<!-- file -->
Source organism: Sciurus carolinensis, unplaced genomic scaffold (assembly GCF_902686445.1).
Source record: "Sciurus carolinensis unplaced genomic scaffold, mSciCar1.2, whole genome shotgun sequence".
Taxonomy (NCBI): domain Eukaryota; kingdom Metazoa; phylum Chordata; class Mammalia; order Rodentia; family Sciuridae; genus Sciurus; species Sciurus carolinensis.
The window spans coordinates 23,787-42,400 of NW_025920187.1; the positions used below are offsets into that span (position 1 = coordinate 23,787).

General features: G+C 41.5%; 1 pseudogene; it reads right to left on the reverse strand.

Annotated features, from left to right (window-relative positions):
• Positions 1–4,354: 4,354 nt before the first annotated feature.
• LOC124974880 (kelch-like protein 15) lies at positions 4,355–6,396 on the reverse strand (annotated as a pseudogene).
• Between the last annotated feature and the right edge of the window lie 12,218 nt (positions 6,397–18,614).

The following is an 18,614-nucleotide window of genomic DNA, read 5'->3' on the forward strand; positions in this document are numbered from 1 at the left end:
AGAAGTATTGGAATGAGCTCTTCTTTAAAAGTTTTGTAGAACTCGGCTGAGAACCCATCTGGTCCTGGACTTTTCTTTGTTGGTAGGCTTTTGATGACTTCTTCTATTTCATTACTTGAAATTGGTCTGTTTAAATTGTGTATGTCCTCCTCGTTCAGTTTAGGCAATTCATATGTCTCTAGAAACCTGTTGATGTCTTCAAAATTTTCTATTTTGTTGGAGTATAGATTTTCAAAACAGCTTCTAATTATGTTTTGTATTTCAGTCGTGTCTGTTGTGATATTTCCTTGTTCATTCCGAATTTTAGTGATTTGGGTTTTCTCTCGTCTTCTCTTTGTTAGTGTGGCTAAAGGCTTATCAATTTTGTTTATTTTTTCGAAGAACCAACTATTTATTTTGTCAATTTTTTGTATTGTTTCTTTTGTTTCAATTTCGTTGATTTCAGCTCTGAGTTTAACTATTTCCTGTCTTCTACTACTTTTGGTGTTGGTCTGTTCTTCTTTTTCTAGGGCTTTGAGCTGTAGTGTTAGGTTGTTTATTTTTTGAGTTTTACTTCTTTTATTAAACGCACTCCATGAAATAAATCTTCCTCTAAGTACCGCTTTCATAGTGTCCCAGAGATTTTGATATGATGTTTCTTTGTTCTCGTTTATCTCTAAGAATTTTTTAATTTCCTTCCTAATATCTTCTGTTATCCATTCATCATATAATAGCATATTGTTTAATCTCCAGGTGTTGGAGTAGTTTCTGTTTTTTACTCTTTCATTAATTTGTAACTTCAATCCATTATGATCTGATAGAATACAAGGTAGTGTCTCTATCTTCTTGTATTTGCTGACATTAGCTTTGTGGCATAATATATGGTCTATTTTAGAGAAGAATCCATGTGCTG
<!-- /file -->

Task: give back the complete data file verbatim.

Source organism: Sciurus carolinensis, unplaced genomic scaffold (assembly GCF_902686445.1).
Source record: "Sciurus carolinensis unplaced genomic scaffold, mSciCar1.2, whole genome shotgun sequence".
Taxonomy (NCBI): domain Eukaryota; kingdom Metazoa; phylum Chordata; class Mammalia; order Rodentia; family Sciuridae; genus Sciurus; species Sciurus carolinensis.
The window spans coordinates 23,787-42,400 of NW_025920187.1; the positions used below are offsets into that span (position 1 = coordinate 23,787).

General features: G+C 41.5%; 1 pseudogene; it reads right to left on the reverse strand.

Annotated features, from left to right (window-relative positions):
• Positions 1–4,354: 4,354 nt before the first annotated feature.
• LOC124974880 (kelch-like protein 15) lies at positions 4,355–6,396 on the reverse strand (annotated as a pseudogene).
• Between the last annotated feature and the right edge of the window lie 12,218 nt (positions 6,397–18,614).

The following is an 18,614-nucleotide window of genomic DNA, read 5'->3' on the forward strand; positions in this document are numbered from 1 at the left end:
AGAAGTATTGGAATGAGCTCTTCTTTAAAAGTTTTGTAGAACTCGGCTGAGAACCCATCTGGTCCTGGACTTTTCTTTGTTGGTAGGCTTTTGATGACTTCTTCTATTTCATTACTTGAAATTGGTCTGTTTAAATTGTGTATGTCCTCCTCGTTCAGTTTAGGCAATTCATATGTCTCTAGAAACCTGTTGATGTCTTCAAAATTTTCTATTTTGTTGGAGTATAGATTTTCAAAACAGCTTCTAATTATGTTTTGTATTTCAGTCGTGTCTGTTGTGATATTTCCTTGTTCATTCCGAATTTTAGTGATTTGGGTTTTCTCTCGTCTTCTCTTTGTTAGTGTGGCTAAAGGCTTATCAATTTTGTTTATTTTTTCGAAGAACCAACTATTTATTTTGTCAATTTTTTGTATTGTTTCTTTTGTTTCAATTTCGTTGATTTCAGCTCTGAGTTTAACTATTTCCTGTCTTCTACTACTTTTGGTGTTGGTCTGTTCTTCTTTTTCTAGGGCTTTGAGCTGTAGTGTTAGGTTGTTTATTTTTTGAGTTTTACTTCTTTTATTAAACGCACTCCATGAAATAAATCTTCCTCTAAGTACCGCTTTCATAGTGTCCCAGAGATTTTGATATGATGTTTCTTTGTTCTCGTTTATCTCTAAGAATTTTTTAATTTCCTTCCTAATATCTTCTGTTATCCATTCATCATATAATAGCATATTGTTTAATCTCCAGGTGTTGGAGTAGTTTCTGTTTTTTACTCTTTCATTAATTTGTAACTTCAATCCATTATGATCTGATAGAATACAAGGTAGTGTCTCTATCTTCTTGTATTTGCTGACATTAGCTTTGTGGCATAATATATGGTCTATTTTAGAGAAGAATCCATGTGCTG